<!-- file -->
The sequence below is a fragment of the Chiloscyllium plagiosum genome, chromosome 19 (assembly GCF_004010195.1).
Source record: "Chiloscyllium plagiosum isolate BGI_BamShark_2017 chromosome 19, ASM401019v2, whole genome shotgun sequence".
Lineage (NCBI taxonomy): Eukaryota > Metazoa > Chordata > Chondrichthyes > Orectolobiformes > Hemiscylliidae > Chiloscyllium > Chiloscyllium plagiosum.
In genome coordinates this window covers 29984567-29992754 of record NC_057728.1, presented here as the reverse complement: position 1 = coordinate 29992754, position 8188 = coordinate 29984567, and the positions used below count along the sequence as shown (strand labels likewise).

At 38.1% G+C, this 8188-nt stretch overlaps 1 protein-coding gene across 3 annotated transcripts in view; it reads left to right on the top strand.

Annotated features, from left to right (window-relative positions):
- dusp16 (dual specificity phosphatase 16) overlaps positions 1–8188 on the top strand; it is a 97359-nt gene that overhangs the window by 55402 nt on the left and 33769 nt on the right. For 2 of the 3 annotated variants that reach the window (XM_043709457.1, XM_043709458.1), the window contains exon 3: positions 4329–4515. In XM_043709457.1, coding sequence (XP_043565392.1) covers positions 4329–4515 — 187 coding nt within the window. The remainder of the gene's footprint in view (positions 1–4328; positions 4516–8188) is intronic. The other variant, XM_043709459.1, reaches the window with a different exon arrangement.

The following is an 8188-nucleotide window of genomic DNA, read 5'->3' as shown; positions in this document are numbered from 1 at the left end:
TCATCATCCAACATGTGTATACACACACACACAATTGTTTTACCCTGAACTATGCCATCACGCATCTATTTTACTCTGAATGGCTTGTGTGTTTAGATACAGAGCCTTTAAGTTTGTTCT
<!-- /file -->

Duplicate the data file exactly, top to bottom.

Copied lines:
The sequence below is a fragment of the Chiloscyllium plagiosum genome, chromosome 19 (assembly GCF_004010195.1).
Source record: "Chiloscyllium plagiosum isolate BGI_BamShark_2017 chromosome 19, ASM401019v2, whole genome shotgun sequence".
Lineage (NCBI taxonomy): Eukaryota > Metazoa > Chordata > Chondrichthyes > Orectolobiformes > Hemiscylliidae > Chiloscyllium > Chiloscyllium plagiosum.
In genome coordinates this window covers 29984567-29992754 of record NC_057728.1, presented here as the reverse complement: position 1 = coordinate 29992754, position 8188 = coordinate 29984567, and the positions used below count along the sequence as shown (strand labels likewise).

At 38.1% G+C, this 8188-nt stretch overlaps 1 protein-coding gene across 3 annotated transcripts in view; it reads left to right on the top strand.

Annotated features, from left to right (window-relative positions):
- dusp16 (dual specificity phosphatase 16) overlaps positions 1–8188 on the top strand; it is a 97359-nt gene that overhangs the window by 55402 nt on the left and 33769 nt on the right. For 2 of the 3 annotated variants that reach the window (XM_043709457.1, XM_043709458.1), the window contains exon 3: positions 4329–4515. In XM_043709457.1, coding sequence (XP_043565392.1) covers positions 4329–4515 — 187 coding nt within the window. The remainder of the gene's footprint in view (positions 1–4328; positions 4516–8188) is intronic. The other variant, XM_043709459.1, reaches the window with a different exon arrangement.

The following is an 8188-nucleotide window of genomic DNA, read 5'->3' as shown; positions in this document are numbered from 1 at the left end:
TCATCATCCAACATGTGTATACACACACACACAATTGTTTTACCCTGAACTATGCCATCACGCATCTATTTTACTCTGAATGGCTTGTGTGTTTAGATACAGAGCCTTTAAGTTTGTTCT